Mike and I have signed up for another half marathon, which is tomorrow. The event sounded like a really good idea back in, I don’t know, April or something, when we forget it’s Death Valley-type hot here in August.
Following the event, we’re loading up the car and driving a hundred miles across the high desert to a beer festival, for probably no real reason except just so we can say we did that.
Before THAT, and for your reading pleasure, I’m offering up the following glossary of very real and frequently used running terms:
Chip Time – That time after a long run, when I tell myself it’s probably fine to eat a full-sized bag of Fritos, because not only am I so freaking hungry I could chew my own arm off, I am also pretty sure I burned enough fuel anyway to make it a net neutral calorie intake (wrong).
Hitting the Wall or Bonking – That point during a run, or, let’s face it, at 3 pm on pretty much any work day, where I feel like a toddler crashing after having too much sugar at a birthday party. A nap would be good. Even if it’s at my desk. Or on the sidewalk.
Fartlek – The distance on a course between the park restroom and the gas station, and from the gas station to the stinky porta-john I can use if I’m desperate. Because I carbo-loaded on Italian food the night before a race, forgetting I hadn’t eaten bread or pasta for pretty much the entire six months before that and now my gastrointestinal system is paying the price.
Intervals – That one time (or one in one hundred times) I stopped to walk during my run and my friend happened to pass me in his car, hollering his friendly hello. That was a walk interval. Walk intervals frequently inspire a feeling like I’m being a puss. Followed by unreasonable defensiveness. Do I see him running? No. He’s driving. Spewing out greenhouse gasses. He’ll probably litter too, and go home to watch Duck Dynasty.
Road Kill – Someone I pass while participating in an event, and who will probably pass me on my next walk interval. And who I’ll pass again on my next run interval. Incidentally, I count each pass of the same person as a road kill. Shut up. I can do what I want. If I’m really desperate I’ll count spectators as road kill. So there. It helps pass the time, and nobody is going to drill down on these numbers later.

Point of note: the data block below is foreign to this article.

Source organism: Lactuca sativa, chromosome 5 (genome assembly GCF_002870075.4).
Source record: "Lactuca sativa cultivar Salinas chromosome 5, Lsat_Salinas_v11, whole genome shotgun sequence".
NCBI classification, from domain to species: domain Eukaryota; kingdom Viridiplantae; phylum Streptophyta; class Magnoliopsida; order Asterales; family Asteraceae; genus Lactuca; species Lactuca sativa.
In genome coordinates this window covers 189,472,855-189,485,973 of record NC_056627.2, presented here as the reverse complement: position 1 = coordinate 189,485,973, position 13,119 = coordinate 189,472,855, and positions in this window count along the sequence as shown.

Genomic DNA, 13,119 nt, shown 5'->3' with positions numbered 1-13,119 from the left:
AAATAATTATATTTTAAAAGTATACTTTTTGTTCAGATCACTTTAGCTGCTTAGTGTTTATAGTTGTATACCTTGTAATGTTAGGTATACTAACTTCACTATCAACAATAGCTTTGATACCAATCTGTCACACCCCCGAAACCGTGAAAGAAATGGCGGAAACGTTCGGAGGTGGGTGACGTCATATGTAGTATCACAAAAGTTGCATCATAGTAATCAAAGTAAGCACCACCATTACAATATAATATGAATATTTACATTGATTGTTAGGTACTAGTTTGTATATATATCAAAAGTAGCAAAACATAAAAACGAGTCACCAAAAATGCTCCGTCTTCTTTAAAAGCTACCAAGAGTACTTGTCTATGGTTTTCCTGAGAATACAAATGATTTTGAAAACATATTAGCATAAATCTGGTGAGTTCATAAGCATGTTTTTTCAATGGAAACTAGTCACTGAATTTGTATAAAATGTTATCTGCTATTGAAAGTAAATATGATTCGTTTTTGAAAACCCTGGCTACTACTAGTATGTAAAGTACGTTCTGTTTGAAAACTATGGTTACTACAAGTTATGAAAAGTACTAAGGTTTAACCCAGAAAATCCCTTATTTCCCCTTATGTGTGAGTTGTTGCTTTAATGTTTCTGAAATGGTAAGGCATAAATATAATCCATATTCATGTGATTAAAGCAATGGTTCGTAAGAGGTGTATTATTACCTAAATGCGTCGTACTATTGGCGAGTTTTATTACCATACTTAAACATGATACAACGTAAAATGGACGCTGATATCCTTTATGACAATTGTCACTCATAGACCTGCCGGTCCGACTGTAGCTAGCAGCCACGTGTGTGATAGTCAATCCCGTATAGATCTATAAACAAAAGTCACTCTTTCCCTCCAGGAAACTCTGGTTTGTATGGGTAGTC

Elite Runners – All the people who count me as road kill in an event. And for that matter, anyone who rolls out of bed and decides to pick up the sport of running today.
Tempo run – Running in time to my music, imagining I’m on the dance floor, or maybe performing on a stage under disco lights. Special care must be taken on tempo runs to not flail my arms lest I hit a passing runner who is listening to faster-paced music. Lip syncing is perfectly okay. And no, I don’t look like a dork. I look like Diana Ross.
LSD – The hallucinogenic drug I feel like I’ve taken when I save the Long Slow Distance run for the hottest part of the day, because I’m too lazy to get up and do it when I should.
Taper – The last few days in a training regimen before a running event where runners take things really easy in order to have “fresh legs” for the event. Bonus points when I act grouchy for not running as much as I profess to be used to. We know that’s fake.
Easy six – Something stupid runners say when they get used to running long distances and a six-miler seems like a piece of cake, as in “I’m going to run an easy six and be back in time for dinner.” You do that. I’m going to take this easy couch and watch a rerun of Magnum PI and we’ll see who ends up happier.
Master – A term that makes a runner feel like she deserves a modicum of respect for having reached a certain level of bad-assedness, when in fact it just means that she’s over 40 and all the younger runners know they’ll later be able to count her as road kill.
Maximum Heart Rate – A heart rate at which a 26 year-old is burning a gazillion calories and still not breaking a sweat, but at which a master runner might require a defibrillator.
Negative Split – When I pulled those old shorts out of the bottom of the drawer, I’d forgotten they’re the ones where the elastic is old and crumbly and the seams would come apart when I bent over to tie my shoe.
Runner’s High – A term in the game of poker where someone who has run a long way for a card game and the resulting endorphins makes her forget she kind of sucks at card games and shouldn’t bet the farm on a pair of fours.
Oh, and a bonus term for you big guys out there:
Clydesdale – Contrary to popular belief, a Clydesdale is not one of your larger runners, but someone who refuses to shave her legs during the winter because the extra hair is added insulation under her running tights.
Don’t think about it too much. I didn’t. Just vote.